Rape suspect held under Aniah’s Law ruling
By DON FLETCHER
News Staff Writer
A Mobile man with a lengthy criminal history — charged with numerous crimes related to a violent sexual assault that took place in Atmore last month — has been denied bond until he goes to trial after Escambia County’s first-ever application of Aniah’s Law.
Aniah’s Law was named after 19-year-old Southern Union State Community College student Aniah Blanchard, who was kidnapped and murdered in 2019. The constitutional amendment, approved by voters and enacted in 2021, gives prosecutors and judges more power to refuse bond for violent-crime suspects, if the suspect is already out of jail on bond or out of prison on parole when he or she commits his or her most recent violent crime.
Court records show that 34-year-old Ronald Coley, who occupies a cell at the Escambia County Detention Center, was serving a 10-year sentence for a 2018 domestic violence act for which he was convicted in 2021.
He was released from state prison March 28 under the state’s new early-release program and had been out of prison less than two weeks when the Atmore attack happened.
The early-release program was designed to alleviate overcrowding in state prisons. Under its provisions, an inmate serving a sentence of no more than 5 years in prison may be released (to supervision) 3-5 months before his or her scheduled release date. An inmate serving a prison sentence of 10 years or more may be released (to supervision) 10-12 months prior to his or her scheduled release date.
The victim in the case that most recently sent Coley to prison was the same woman he is accused of raping, sodomizing and strangling during a rage that erupted when he and the victim drove to Atmore on April 7.
Atmore police learned of the attack the next day when personnel of a Mobile hospital called to report that a Mobile County woman, who was being treated at the facility for injuries related to a sexual assault, told them the attack occurred in Atmore.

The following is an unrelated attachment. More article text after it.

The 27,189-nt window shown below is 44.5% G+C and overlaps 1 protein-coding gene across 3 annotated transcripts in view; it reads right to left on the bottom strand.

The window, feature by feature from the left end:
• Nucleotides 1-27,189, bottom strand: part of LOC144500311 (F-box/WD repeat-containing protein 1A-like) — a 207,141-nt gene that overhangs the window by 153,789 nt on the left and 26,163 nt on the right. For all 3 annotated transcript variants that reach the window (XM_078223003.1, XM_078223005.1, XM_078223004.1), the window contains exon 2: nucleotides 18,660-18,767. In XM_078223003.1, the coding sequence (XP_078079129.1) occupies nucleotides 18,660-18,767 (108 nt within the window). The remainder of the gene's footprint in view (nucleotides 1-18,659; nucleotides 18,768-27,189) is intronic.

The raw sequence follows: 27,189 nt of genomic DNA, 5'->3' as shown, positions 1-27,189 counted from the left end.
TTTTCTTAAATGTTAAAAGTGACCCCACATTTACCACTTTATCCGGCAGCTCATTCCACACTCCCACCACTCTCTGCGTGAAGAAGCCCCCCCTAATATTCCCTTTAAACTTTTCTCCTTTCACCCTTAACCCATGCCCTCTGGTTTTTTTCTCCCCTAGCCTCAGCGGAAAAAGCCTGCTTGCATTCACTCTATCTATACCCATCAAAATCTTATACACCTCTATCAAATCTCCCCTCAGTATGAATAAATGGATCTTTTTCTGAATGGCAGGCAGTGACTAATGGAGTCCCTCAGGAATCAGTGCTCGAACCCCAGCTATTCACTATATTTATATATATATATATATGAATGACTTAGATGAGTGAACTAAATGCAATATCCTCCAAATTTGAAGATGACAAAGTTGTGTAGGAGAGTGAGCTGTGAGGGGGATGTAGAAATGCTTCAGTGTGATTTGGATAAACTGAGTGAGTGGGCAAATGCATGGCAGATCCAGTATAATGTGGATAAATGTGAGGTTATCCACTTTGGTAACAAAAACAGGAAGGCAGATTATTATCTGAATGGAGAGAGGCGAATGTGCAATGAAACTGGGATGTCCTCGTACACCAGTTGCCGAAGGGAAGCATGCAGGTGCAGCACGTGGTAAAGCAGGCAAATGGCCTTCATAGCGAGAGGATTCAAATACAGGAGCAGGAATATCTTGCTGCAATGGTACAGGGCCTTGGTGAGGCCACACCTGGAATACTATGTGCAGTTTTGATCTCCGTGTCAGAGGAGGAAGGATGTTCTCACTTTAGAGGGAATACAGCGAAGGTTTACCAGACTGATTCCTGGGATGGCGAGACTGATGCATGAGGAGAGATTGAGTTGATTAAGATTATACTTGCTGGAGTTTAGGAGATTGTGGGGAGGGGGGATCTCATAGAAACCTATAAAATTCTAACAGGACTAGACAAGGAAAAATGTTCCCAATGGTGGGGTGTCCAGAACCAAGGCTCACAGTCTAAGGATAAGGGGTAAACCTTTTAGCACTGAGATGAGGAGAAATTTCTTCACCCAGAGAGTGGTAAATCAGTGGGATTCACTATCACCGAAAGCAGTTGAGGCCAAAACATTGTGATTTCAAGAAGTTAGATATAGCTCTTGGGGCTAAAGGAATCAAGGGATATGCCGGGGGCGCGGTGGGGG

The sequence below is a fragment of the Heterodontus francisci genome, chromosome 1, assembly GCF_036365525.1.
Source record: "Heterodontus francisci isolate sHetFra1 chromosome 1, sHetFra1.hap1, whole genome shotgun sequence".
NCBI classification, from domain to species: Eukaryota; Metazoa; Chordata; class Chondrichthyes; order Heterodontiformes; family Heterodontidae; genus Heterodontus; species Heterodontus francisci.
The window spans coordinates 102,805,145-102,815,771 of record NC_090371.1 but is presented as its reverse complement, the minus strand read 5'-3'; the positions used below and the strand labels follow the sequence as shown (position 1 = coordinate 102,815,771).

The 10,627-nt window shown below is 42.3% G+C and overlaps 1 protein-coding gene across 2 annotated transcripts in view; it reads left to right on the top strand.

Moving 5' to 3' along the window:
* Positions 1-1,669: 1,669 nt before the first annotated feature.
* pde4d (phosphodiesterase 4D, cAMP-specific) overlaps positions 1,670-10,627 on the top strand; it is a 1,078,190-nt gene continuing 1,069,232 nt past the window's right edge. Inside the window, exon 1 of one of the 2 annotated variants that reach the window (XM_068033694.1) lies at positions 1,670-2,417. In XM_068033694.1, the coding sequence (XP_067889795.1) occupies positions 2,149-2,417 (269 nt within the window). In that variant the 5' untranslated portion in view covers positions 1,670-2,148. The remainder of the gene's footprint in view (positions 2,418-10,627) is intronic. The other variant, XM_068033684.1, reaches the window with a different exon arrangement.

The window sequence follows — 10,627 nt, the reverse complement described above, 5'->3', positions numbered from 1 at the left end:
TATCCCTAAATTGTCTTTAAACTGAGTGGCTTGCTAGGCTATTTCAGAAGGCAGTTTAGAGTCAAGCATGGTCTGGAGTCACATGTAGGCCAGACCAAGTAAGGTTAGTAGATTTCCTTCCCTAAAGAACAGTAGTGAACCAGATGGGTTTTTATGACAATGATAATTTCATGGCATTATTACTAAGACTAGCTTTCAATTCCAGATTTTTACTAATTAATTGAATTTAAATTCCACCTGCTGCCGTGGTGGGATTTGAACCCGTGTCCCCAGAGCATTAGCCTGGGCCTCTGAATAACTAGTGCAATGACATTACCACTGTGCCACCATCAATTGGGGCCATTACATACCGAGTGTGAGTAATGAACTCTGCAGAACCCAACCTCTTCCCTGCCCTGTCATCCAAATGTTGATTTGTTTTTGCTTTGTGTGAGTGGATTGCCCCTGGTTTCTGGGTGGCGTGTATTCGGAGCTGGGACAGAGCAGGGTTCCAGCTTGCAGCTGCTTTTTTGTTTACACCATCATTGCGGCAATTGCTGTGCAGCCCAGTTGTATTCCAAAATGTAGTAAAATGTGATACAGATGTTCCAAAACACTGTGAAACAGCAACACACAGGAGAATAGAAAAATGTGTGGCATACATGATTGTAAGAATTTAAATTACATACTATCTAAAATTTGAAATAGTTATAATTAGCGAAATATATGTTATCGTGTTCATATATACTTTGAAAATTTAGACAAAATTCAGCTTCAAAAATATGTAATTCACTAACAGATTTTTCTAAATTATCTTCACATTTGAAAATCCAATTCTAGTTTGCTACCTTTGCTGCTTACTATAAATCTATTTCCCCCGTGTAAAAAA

The victim told APD investigators Coley “became enraged and dragged (her) into a wooded lot and physically and sexually assaulted (her).” Coley fled on foot after the assault, and the woman — bloodied and suffering from three broken ribs and severe bruising of the neck, arms, legs and abdomen — drove back to Mobile.
On April 11, Chickasaw Police Department officers helped local police locate and arrest Coley, against whom APD had secured arrest warrants charging one count each of first-degree rape, first-degree sodomy, second-degree domestic violence (assault) and domestic violence (strangulation).
He drew an additional charge of interfering with a domestic violence emergency call when police learned he threw the victim’s phone into the woods before running away.
District Court Judge Eric Coale accepted a recommendation from District Attorney Steve Billy and ordered during a special Aniah’s Law hearing that the suspect remain jailed without bond until he has had his day in court.
Sheriff Heath Jackson told reporters Coley’s demeanor during the bond hearing was proof that some people just aren’t capable of rehabilitation.
“He had only been out of prison 12 days when this happened,” the sheriff said of the April 7 assault. “He sat in our courtroom during his bond hearing and made gun gestures with his hands. He pointed them at our bailiffs, at the judge and at everybody else in the courtroom.”
Jackson told a Chicago television station Coley was twice removed from the courtroom during the judicial proceedings. He said Coley “constantly used foul language” and showed “absolutely no remorse.”
An inmate who is freed from a state correctional facility under the early release program, which was first implemented earlier this year, is required to report to a parole officer and to wear an ankle monitor. Coley apparently did neither.
“That’s why he was sent to prison, because he can’t abide by the rules of society,” Jackson said. “He was supposed to — on the honor system — report and get an ankle-bracelet monitor, but he didn’t. He’s not going to abide by any of the rules; he’s already shown that.”
Alabama Attorney General Steve Marshall (an Atmore native) told Mobile television station WALA that the Coley case magnifies the folly of the early-release program, which his office strongly opposed.
“Ronald Coley’s case is a tragic indictment of Alabama’s criminal justice system,” said the state’s top prosecutor. “One glance at Coley’s extensive criminal history could tell you what his next move would be upon release. That is exactly why he waived his right to a parole hearing in November 2022 and instead opted to take advantage of the overbroad and unsophisticated early-release policies we have in place.”
Marshall said in an interview with 1819 News that the intangible price of the early-release program is high and “will be paid again and again with every month that these releases continue.”
The Attorney General added during the WALA interview that offenders such as Coley should get no break from the legal system.
“A violent offender who has failed to abide by the terms of his probation should not be eligible for a further reduced sentence — whether via ‘good time,’ early release to supervision, or in this case, both,” he said.